On our homestead we like to tie up raspberry canes after the snow is gone, but before the buds come out. We have had some debate around here about the value of tying up raspberries. It is a small time investment, but we have decided the benefits are worthwhile.
Tying up raspberry canes keeps fruit off the ground, which means less rot or mildew waste. The berries also ripen more regularly.
Perhaps the biggest benefit is improvement to the ease of harvesting. Picking raspberries is a labour intensive job. Having your canes spaced and held off the ground is helpful. It also means less scratches from picking through the canes.
Get the pruning done first
By early spring raspberry pruning should already be completed. (see video below.) If you are pruning later in the season than tying up the canes can happen immediately afterwards. Just try to tie up your raspberry canes before they sprout leaves.
Sidenote: How to Prune Raspberry Canes
And Back to Tying up Your Canes
Are you convinced? The method we use for tying up raspberries saves time, work, and waste, both at the beginning of the season and at the end.
Our simple method for tying up raspberries
We use baler twine that we re-purpose from our winter feed for tying up raspberries. You can use any sturdy string that will hold up to the weather. If you do use baler twine it helps to be conscientious about cutting where the twine is knotted when opening the bales. This means the knots will be at the end of the length when you use it for tying up raspberries.
Begin by attaching your length of twine at one end of your raspberry trellis.
We have tried following both the top and middle wire. My preference is for the middle wire, which may be counter-intuitive. I find it’s a little more stable and it allows for shorter, less sturdy canes to be incorporated easily. You may want to follow the top wire if your canes are particularly long, or tend to be top-heavy with fruit.
Once the twine is attached to the trellis you will begin to work your way along the wire, starting with the nearest cane. While you can tie a knot at each cane, it is as effective and much easier to simply secure the cane by wrapping the twine around (see step-by-step photos below).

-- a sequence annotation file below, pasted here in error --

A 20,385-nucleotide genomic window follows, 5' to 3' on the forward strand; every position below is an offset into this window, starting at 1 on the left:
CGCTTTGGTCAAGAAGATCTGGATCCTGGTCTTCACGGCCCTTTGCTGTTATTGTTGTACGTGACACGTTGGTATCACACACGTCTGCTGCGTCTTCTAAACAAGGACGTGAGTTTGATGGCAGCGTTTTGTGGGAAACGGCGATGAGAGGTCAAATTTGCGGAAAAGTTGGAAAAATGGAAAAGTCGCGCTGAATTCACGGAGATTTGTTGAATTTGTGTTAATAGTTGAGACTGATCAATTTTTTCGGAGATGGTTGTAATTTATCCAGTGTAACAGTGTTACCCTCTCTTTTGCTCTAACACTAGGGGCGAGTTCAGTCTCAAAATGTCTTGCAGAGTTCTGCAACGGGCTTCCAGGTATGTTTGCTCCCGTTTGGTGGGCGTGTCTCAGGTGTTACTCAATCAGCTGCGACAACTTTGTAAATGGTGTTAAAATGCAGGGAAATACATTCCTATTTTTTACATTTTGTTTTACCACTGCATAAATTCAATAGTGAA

Tying up raspberries without knotting also makes it much easier to remove the twine at the end of the season.
Step-by-step photo guide: Tying Up Raspberries
Step 1: Hold the cane against the support wire. Bring the twine alongside.
Step 2: Bring the twine over the wire and towards the back of the raspberry cane.
Step 3: Complete the wrap by crossing the twine over itself and under the wire.
Step 4: All done! Move onto the next cane.
Be intentional as you select which canes to tie—make those decisions based on your particular trellis. You will find that some canes can go on either side. It is best to space them as evenly as possible. Try to tie canes no closer than four inches apart, and aim to have them about six inches apart on average.
If using baler twine, simply tie on another length when you come to an end. This is one way that having the knots on the end is helpful.
Keep enough twine ready at hand so that you won’t run out while working your way down the trellis.
That’s all there is to it! With your raspberry bushes tied up your patch will be ready to reward you with plump red fruit very soon.
7 thoughts on “A Simple Guide to Tying Up Raspberries”
The best video I’ve seen. The music is too loud as all videos seem to be unfortunately, but I now have a complete perspective on how to better care for my
golden raspberries. The staking information is very helpful too. Thanks!
Oooh, golden raspberries… So delightful! Here’s wishing you many happy harvests in the future.
What did you use as mulch on the raspberry bed?
We use wood chips, but with caution. Put them on an established bed and don’t mix with the soil. It’s also better if they’re older and have begun to break down before applying.
You could also use straw.
What he put on was green, not wood.
Great tips Kris. Tying up the canes also allows light into the middle of the rows of raspberries. This is helpful for ripening berries in the middle.
That makes sense! I imagine it also helps keep the middle berries more accessible for picking…